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J Clin Endocrinol Metab. 2002 Oct;87(10):4678-85.

Reduction of hepatic glycogen synthesis and breakdown in patients with agenesis of the dorsal pancreas.

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Division of Endocrinology and Metabolism, Department of Internal Medicine III, University of Vienna, A-1090 Vienna, Austria.


In a family with agenesis of the dorsal pancreas only the mother presents with insulin-dependent diabetes mellitus, whereas her sons are glucose tolerant. We examined whether metabolic defects can be detected early in this disease. Plasma glucose profiles were obtained from patients with dorsal pancreas agenesis and from matched healthy subjects. Hepatic glycogen synthesis and breakdown were determined from the time course of glycogen concentrations using noninvasive (13)C nuclear magnetic resonance spectroscopy. Gluconeogenesis was calculated from the difference between glucose production (measured with D-[6,6-(2)H(2)]glucose) and glycogen breakdown. Frequently sampled iv glucose tolerance tests were performed to assess insulin secretion and sensitivity. The mean plasma glucose level was higher (12.9 +/- 0.4 vs. 5.9 +/- 0.1 mmol/liter), whereas the peak plasma insulin level was lower (236 vs. 397 +/- 23 pmol/liter) in the diabetic mother than in her nondiabetic sons and healthy subjects. In all patients, however, glycogen synthesis and breakdown were reduced by approximately 55% (P < 0.05) and 40% (P < 0.02), respectively. Gluconeogenesis (6.8 +/- 0.8 vs. 4.2 +/- 0.3 micro mol/kg.min; P < 0.05) and hepatic insulin clearance (6.8 +/- 1.3 vs. 2.8 +/- 1.0 ml/kg.min) were increased in all patients. In conclusion, patients with complete agenesis of the dorsal pancreas exhibit marked defects in hepatic glycogen metabolism, which are present even in the nondiabetic offspring.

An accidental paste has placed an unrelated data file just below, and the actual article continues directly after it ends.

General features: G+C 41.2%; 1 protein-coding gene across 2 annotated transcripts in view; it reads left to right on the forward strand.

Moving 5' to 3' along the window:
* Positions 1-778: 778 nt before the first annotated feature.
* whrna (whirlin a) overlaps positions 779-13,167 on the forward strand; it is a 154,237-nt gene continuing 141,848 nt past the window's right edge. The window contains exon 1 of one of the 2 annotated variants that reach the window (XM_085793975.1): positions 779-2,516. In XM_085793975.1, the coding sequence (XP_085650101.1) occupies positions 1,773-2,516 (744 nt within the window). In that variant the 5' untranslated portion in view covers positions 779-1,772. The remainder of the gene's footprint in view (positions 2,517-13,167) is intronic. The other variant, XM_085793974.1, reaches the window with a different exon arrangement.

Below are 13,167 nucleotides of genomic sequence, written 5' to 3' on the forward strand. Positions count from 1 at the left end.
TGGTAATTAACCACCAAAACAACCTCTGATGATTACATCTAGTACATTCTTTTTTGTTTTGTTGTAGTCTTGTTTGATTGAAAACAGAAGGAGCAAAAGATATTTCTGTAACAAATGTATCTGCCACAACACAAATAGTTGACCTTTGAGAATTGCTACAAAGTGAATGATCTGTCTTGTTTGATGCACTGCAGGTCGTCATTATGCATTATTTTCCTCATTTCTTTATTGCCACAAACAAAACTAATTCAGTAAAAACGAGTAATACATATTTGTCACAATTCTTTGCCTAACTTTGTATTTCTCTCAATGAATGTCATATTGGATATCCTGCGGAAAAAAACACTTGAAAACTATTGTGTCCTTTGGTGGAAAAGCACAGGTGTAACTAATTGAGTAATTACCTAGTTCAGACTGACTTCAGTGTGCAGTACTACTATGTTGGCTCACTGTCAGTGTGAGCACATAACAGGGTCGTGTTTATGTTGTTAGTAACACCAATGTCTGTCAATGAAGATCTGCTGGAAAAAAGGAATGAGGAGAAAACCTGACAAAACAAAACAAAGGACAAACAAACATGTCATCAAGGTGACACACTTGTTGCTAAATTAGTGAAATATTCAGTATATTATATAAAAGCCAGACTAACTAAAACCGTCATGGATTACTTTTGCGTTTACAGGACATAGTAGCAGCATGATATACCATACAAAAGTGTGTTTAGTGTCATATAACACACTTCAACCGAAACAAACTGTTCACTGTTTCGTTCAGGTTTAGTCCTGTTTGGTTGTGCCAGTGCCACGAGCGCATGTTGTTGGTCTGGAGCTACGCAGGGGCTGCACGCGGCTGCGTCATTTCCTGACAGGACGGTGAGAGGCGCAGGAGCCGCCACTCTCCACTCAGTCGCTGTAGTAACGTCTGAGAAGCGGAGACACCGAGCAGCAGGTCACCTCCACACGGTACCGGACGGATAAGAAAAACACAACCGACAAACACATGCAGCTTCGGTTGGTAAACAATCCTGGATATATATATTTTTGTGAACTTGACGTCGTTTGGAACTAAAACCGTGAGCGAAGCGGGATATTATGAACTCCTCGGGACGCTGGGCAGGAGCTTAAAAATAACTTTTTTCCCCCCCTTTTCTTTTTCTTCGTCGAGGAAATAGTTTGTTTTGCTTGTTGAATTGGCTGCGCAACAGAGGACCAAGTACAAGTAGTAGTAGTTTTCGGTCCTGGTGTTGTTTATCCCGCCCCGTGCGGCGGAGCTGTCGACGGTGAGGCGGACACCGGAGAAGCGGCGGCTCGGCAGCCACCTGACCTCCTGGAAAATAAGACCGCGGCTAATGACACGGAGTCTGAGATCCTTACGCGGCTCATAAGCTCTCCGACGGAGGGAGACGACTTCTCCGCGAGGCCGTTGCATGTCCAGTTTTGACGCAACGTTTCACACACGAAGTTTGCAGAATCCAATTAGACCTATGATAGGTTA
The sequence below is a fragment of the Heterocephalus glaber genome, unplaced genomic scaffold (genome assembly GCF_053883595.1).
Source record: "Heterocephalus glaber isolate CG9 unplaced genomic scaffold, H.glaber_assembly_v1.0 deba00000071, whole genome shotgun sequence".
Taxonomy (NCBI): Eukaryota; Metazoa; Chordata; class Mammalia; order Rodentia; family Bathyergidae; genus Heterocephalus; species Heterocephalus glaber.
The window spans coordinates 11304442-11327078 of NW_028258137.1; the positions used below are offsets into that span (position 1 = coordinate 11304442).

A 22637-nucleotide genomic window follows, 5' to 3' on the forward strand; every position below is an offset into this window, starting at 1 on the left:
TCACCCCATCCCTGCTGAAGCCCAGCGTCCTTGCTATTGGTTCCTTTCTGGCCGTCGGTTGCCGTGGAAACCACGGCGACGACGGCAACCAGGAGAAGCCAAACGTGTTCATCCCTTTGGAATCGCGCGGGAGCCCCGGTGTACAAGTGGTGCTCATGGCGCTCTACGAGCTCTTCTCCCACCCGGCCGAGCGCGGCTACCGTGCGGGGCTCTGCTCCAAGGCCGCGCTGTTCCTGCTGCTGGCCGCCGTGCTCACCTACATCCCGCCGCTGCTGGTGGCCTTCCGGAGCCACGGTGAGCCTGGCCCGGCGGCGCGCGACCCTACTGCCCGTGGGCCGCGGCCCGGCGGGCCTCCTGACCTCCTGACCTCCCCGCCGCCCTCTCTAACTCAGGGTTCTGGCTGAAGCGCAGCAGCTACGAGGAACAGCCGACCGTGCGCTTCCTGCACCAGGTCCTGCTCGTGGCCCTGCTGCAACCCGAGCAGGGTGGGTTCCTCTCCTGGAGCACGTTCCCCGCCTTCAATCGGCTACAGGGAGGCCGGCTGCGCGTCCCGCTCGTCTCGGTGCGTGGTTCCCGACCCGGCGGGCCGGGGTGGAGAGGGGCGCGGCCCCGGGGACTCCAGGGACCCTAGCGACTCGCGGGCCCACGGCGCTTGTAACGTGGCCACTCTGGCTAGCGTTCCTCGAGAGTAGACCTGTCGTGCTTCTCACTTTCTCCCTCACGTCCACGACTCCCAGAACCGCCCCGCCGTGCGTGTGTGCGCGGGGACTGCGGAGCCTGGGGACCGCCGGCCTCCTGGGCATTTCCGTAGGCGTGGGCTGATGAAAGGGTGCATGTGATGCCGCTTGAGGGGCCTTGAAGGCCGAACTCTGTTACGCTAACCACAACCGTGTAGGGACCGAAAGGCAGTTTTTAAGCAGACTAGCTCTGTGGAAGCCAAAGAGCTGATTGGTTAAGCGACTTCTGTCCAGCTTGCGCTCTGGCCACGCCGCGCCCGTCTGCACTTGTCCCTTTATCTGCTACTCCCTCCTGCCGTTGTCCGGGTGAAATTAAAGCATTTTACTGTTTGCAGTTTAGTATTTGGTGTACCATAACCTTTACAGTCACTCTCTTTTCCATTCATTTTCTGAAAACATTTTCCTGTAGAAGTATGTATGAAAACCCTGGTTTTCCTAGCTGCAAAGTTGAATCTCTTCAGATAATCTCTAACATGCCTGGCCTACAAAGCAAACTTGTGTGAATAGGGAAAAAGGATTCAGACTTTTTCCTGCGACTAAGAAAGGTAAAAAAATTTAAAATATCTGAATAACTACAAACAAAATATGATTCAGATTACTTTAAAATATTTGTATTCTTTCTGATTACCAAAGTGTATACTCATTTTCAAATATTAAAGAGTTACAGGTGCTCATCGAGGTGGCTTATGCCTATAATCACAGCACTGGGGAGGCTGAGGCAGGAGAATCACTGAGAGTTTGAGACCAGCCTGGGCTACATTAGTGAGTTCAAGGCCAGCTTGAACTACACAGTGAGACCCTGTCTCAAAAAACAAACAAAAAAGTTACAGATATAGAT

[Indexed for MEDLINE]

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